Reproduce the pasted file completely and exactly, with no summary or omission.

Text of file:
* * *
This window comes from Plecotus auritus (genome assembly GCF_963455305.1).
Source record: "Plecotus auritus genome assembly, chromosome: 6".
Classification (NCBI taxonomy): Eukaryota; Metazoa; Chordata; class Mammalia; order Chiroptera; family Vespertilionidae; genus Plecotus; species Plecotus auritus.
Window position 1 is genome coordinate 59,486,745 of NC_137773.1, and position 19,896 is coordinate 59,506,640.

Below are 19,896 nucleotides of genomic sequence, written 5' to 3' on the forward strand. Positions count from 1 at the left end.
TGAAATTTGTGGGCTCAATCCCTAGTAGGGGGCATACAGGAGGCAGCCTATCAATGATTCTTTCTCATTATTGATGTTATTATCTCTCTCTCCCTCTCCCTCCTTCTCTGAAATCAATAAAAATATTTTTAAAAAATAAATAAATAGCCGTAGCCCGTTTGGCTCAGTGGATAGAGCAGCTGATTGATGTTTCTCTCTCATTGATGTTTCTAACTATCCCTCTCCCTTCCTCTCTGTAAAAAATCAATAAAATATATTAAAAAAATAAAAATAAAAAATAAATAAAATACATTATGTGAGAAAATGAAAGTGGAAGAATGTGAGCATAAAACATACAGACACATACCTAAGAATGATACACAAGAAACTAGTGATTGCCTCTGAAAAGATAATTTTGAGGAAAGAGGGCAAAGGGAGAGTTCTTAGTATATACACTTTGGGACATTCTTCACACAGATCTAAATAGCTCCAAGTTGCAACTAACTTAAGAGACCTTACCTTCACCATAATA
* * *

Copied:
This window comes from Plecotus auritus (genome assembly GCF_963455305.1).
Source record: "Plecotus auritus genome assembly, chromosome: 6".
Classification (NCBI taxonomy): Eukaryota; Metazoa; Chordata; class Mammalia; order Chiroptera; family Vespertilionidae; genus Plecotus; species Plecotus auritus.
Window position 1 is genome coordinate 59,486,745 of NC_137773.1, and position 19,896 is coordinate 59,506,640.

Below are 19,896 nucleotides of genomic sequence, written 5' to 3' on the forward strand. Positions count from 1 at the left end.
TGAAATTTGTGGGCTCAATCCCTAGTAGGGGGCATACAGGAGGCAGCCTATCAATGATTCTTTCTCATTATTGATGTTATTATCTCTCTCTCCCTCTCCCTCCTTCTCTGAAATCAATAAAAATATTTTTAAAAAATAAATAAATAGCCGTAGCCCGTTTGGCTCAGTGGATAGAGCAGCTGATTGATGTTTCTCTCTCATTGATGTTTCTAACTATCCCTCTCCCTTCCTCTCTGTAAAAAATCAATAAAATATATTAAAAAAATAAAAATAAAAAATAAATAAAATACATTATGTGAGAAAATGAAAGTGGAAGAATGTGAGCATAAAACATACAGACACATACCTAAGAATGATACACAAGAAACTAGTGATTGCCTCTGAAAAGATAATTTTGAGGAAAGAGGGCAAAGGGAGAGTTCTTAGTATATACACTTTGGGACATTCTTCACACAGATCTAAATAGCTCCAAGTTGCAACTAACTTAAGAGACCTTACCTTCACCATAATA